Ultimately, all this has done exactly what it was supposed to – next time I’m in the store, I’ll probably pick up a jar of one of these unique butters for testing without guilt. After all, the company is highly socially motivated, both in New York and in its product line. And even though innovation with widespread application is lacking from this particular company, I definitely think they are moving in the right direction.

Around the World…almost

When my parents had their 25th wedding anniversary, my sisters and I wanted to do something special for them.  We thought about throwing a big party, or sending them off to travel someplace, but what we really wanted to do was send them on a cruise.  We had difficulties with fundraising and organization, so it never ended up happening, but the idea still lingers in my mind.  I think to myself, ‘maybe for their fiftieth’.

I’m not sure what it is about a cruise that still catches my attention.  Perhaps its the allure of old money, of travel undertaken in a slow and stately manner, the call of the ocean and  the mere idea of ‘ports of call’.  Perhaps it is the food or the entertainment or the style of the whole huge ship.  But somehow, there is still an attraction that outweighs the inevitable problems of cruise ships.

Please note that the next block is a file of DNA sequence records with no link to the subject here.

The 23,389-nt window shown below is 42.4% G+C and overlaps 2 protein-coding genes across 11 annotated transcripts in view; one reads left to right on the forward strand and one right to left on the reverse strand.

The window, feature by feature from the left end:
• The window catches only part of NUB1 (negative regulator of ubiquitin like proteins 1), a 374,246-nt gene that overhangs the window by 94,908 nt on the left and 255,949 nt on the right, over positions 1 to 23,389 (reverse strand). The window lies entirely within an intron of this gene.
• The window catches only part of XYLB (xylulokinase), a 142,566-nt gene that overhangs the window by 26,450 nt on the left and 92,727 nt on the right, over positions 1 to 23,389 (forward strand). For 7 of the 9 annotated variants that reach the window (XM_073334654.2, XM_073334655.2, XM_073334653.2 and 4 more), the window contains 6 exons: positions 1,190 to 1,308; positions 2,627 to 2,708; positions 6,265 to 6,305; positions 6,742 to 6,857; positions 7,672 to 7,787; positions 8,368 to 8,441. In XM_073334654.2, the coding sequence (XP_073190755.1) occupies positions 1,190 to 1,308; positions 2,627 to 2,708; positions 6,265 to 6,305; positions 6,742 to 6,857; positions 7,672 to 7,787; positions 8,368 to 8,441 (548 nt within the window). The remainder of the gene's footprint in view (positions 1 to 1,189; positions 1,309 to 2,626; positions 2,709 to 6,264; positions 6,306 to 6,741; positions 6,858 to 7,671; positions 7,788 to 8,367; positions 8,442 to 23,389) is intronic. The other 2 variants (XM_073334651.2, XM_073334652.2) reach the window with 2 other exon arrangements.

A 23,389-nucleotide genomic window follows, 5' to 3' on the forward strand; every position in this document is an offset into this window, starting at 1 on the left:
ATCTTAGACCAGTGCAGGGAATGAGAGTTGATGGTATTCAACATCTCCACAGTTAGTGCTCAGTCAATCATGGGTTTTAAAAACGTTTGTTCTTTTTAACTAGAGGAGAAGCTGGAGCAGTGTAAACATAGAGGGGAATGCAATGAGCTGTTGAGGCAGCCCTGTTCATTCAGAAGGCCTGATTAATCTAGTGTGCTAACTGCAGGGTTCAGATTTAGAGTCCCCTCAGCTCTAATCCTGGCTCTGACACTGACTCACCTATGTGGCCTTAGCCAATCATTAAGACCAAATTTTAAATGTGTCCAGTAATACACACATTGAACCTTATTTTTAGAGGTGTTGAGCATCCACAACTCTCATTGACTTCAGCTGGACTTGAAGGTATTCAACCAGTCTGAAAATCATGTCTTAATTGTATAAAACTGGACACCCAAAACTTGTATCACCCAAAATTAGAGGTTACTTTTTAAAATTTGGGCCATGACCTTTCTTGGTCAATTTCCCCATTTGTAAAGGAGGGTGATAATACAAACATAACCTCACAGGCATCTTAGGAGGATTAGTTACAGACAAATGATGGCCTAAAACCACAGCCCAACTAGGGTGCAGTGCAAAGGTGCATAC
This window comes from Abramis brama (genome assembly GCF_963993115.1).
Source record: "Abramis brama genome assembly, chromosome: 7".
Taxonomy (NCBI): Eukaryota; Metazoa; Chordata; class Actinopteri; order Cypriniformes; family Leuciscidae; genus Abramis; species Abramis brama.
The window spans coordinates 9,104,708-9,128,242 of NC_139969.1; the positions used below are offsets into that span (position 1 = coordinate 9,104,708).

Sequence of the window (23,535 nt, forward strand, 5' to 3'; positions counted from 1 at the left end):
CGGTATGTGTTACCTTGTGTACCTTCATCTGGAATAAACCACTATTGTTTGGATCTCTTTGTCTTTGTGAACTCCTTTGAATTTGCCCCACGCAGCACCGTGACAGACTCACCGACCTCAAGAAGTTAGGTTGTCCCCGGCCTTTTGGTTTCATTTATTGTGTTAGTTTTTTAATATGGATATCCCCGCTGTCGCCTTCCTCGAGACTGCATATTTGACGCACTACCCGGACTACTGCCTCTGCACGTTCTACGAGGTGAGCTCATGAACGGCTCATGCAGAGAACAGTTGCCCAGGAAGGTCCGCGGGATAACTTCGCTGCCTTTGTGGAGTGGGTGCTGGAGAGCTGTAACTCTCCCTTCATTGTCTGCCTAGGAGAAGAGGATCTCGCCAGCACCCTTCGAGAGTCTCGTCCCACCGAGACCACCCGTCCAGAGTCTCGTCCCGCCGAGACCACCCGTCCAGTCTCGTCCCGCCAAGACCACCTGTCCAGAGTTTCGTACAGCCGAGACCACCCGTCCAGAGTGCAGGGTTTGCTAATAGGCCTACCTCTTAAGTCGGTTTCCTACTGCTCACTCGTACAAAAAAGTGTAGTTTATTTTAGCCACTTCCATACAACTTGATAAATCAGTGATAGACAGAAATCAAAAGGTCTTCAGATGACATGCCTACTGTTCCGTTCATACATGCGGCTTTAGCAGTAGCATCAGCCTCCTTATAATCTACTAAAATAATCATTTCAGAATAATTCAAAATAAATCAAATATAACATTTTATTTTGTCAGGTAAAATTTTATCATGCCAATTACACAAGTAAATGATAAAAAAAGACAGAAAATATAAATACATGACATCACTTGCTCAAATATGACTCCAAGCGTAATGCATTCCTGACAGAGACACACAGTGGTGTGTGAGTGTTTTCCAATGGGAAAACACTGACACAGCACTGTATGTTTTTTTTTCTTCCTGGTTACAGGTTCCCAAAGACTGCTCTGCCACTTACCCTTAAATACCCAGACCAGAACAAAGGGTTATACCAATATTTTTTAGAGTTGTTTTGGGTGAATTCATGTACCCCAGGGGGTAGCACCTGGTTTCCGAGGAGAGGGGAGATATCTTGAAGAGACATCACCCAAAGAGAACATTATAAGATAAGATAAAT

And there are always problems.  There’s food poisoning and seasickness, mechanical problems and staff shifts.  There’s possible seasickness, there’s the lack of real interaction with the ocean itself.   There’s the limited amount of time spent in those touristy regions in various ports-of-call, and be sure to be back aboard on time, cause we WILL leave without you.  And hey, even if you manage to get all the way around the world on your around-the-world cruise just to be stopped at one of the last ports of call, like these poor suckers.  I mean, you could make your own way back home, catch a flight or something while the various owners and cruise lines work out their legal troubles.  But who really ever wants to leave the Madeira islands?

I’ve decided instead to travel around Africa in a sailboat, after I save up the money to buy one and learn how to sail.  If you’re interested in joining me, please send a check.